This question

A Diophantine equation involving factorial

made me try to find a useful structure for the set of positive integers that are the difference of two cubes. I have two questions similar to the linked question :

Define $S$ to be the set of positive integers $N$, that are the difference of two positive cubes (in other words, $N=x^3-y^3$ is solveable in positive integers, note that $y=0$ does not count as a solution)

I wrote a routine in PARI/GP to check whether a number is in $S$ :


The first elements in $S$ are :

? q=0;for(a=1,1000,if(cubes(a)==1,q=q+1;print1(a," ");if(Mod(q,18)==0,print)))
7 19 26 37 56 61 63 91 98 117 124 127 152 169 189 208 215 217
218 271 279 296 316 331 335 342 386 387 397 448 469 485 488 504 511 513
547 602 604 631 657 665 702 721 728 784 817 819 866 875 919 936 973 988
992 999
  • Does $S$ contain a number $N$ that has only the prime factors $2,3$ and $5$ ? I checked the numbers $2^a\cdot 3^b \cdot 5^c$ in the range $0\le a,b,c\le 40$ and found none.
  • Does $S$ contain a number $N$ of the form $lcm(1,2,3,\cdots ,a)$ ? I checked the numbers upto $a=70$ and again I found none. Removing the cube part does not help much here, in the case of the factorials removing the cube part is more helpful.

Concerning the linked question, no factorial $a!$ upto $a=40$ and no cube free part of a factorial $a!$ with $a\le 107$ is in $S$.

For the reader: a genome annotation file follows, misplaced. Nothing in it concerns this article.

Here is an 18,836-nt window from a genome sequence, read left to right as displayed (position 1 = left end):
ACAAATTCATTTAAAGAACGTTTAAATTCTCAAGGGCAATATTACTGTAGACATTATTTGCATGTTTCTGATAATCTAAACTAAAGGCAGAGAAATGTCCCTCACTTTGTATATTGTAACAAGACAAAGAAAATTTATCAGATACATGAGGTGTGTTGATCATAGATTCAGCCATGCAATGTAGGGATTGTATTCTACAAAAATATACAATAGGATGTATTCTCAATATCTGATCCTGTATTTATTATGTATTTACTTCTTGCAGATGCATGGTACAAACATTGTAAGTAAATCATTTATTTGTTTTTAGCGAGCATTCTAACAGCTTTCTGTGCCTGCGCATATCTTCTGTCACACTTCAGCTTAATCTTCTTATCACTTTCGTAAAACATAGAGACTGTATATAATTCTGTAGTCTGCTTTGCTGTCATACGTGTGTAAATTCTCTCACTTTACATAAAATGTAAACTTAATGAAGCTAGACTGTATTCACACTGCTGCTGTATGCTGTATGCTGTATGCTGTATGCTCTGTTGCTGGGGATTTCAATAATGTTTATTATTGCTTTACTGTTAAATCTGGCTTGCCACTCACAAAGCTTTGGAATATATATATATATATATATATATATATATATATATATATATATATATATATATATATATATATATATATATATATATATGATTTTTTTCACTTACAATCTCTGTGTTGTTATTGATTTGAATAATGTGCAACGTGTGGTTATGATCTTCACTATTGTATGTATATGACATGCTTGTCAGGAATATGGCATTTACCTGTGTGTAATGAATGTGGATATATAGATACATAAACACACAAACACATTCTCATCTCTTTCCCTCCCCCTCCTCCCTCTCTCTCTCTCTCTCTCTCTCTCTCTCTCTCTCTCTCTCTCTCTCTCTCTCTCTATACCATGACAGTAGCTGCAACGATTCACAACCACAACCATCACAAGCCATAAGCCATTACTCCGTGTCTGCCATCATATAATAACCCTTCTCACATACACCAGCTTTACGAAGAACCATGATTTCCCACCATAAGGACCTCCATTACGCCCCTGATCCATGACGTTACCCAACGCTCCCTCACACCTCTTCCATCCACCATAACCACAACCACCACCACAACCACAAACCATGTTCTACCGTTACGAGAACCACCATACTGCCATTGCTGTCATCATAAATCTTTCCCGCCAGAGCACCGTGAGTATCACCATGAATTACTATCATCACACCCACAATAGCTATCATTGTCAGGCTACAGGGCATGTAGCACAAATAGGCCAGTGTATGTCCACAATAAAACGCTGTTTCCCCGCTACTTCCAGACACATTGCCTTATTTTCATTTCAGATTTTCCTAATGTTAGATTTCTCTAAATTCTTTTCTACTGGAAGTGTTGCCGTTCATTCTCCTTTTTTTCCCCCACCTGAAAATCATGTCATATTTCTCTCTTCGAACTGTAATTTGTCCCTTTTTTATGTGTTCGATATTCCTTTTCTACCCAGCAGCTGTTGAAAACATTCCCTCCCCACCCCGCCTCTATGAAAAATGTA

This is very much more a comment than an answer, and relates to just your first question.

We have $N=x^3-y^3$, and want to show that $N$ is not a $5$-smooth number, http://oeis.org/A051037 (also known as the Hamming sequence).


Put $M=x^2+xy+y^2$

My limited testing shows the greatest prime factor of $M>5$, regardless of the value of $x-y$, which I hope is a stronger conjecture, and perhaps easier to prove.

Put $z=x-y$, then $N=z(3y^2+3yz+z^2)$ and $M=3y^2+3yz+z^2$

We can force $z$ to be $5$-smooth with $z=2^F3^G5^H$ where $F,G,H$ are non-negative integers. This gives


In the simplest case, $F=G=H=0$



As either $y$ or $y+1$ is even, and $M$ is $1$ more than a multiple of $3$, so $M=1mod6$.

By trial, $Mmod5=(1,2,4)$, so $N$ is not $5$-smooth for $z=1$.

Clearly, this just a subset, but perhaps it will help.


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